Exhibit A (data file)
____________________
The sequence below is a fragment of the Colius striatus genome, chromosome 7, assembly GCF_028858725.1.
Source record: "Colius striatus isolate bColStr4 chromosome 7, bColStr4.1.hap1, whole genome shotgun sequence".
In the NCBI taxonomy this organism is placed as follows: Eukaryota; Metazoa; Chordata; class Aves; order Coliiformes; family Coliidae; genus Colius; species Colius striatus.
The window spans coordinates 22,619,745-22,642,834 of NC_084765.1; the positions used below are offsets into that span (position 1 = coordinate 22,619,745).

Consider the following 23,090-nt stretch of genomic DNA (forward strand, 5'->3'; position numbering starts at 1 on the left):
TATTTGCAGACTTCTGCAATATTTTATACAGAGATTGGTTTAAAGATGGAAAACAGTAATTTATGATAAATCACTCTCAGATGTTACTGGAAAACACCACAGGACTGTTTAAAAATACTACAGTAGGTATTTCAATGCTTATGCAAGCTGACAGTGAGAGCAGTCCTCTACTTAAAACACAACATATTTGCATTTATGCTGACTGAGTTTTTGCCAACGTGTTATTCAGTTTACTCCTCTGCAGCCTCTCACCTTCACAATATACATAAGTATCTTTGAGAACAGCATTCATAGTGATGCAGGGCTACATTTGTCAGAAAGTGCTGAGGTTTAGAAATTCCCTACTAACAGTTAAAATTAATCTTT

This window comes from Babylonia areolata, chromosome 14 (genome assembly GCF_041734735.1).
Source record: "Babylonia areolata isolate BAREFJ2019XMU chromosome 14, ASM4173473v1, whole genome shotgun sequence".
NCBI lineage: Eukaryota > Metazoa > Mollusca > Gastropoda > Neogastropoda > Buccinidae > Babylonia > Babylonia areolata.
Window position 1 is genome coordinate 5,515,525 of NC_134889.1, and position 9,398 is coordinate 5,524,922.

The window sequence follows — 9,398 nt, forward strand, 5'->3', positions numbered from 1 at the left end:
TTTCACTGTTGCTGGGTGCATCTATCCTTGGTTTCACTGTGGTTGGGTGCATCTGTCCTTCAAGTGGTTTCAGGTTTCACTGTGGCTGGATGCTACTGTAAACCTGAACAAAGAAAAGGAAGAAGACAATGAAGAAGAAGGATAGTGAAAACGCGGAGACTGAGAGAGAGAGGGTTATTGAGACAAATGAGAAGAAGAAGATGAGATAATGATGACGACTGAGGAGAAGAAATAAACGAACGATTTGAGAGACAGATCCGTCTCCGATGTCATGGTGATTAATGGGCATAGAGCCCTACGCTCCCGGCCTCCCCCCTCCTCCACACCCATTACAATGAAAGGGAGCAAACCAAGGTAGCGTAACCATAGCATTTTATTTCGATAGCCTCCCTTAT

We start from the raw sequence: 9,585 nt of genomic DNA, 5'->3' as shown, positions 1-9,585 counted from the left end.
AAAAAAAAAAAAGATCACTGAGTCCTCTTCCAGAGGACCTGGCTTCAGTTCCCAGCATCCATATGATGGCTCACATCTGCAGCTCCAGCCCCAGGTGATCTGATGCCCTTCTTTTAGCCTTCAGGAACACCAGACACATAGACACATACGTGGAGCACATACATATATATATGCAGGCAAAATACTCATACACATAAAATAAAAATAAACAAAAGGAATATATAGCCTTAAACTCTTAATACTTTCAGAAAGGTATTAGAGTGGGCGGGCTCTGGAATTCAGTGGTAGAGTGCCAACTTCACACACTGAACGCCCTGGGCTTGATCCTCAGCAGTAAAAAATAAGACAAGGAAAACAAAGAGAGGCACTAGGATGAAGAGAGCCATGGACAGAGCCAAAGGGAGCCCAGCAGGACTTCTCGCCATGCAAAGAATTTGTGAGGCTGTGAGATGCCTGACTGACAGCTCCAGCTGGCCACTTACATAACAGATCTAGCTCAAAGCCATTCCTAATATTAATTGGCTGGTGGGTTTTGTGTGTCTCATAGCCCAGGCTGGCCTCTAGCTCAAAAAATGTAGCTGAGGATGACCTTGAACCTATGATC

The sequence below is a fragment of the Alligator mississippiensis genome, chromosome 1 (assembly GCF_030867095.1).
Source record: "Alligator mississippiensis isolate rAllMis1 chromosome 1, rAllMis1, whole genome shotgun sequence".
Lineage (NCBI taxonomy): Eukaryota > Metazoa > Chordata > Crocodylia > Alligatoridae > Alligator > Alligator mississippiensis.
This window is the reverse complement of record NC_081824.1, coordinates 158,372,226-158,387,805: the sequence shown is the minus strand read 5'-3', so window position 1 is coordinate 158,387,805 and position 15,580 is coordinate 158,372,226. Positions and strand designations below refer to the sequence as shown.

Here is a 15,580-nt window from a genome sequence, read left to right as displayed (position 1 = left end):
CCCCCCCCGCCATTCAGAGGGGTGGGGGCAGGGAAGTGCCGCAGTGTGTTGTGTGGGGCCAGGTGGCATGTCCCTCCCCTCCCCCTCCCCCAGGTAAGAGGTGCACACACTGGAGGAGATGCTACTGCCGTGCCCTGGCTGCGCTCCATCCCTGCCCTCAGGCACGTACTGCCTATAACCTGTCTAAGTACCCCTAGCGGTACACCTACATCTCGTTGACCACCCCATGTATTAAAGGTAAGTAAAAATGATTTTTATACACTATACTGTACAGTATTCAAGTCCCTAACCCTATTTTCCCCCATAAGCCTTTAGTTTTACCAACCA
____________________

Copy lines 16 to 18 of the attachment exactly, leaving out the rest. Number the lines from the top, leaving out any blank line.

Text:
Source record: "Alligator mississippiensis isolate rAllMis1 chromosome 1, rAllMis1, whole genome shotgun sequence".
Lineage (NCBI taxonomy): Eukaryota > Metazoa > Chordata > Crocodylia > Alligatoridae > Alligator > Alligator mississippiensis.
This window is the reverse complement of record NC_081824.1, coordinates 158,372,226-158,387,805: the sequence shown is the minus strand read 5'-3', so window position 1 is coordinate 158,387,805 and position 15,580 is coordinate 158,372,226. Positions and strand designations below refer to the sequence as shown.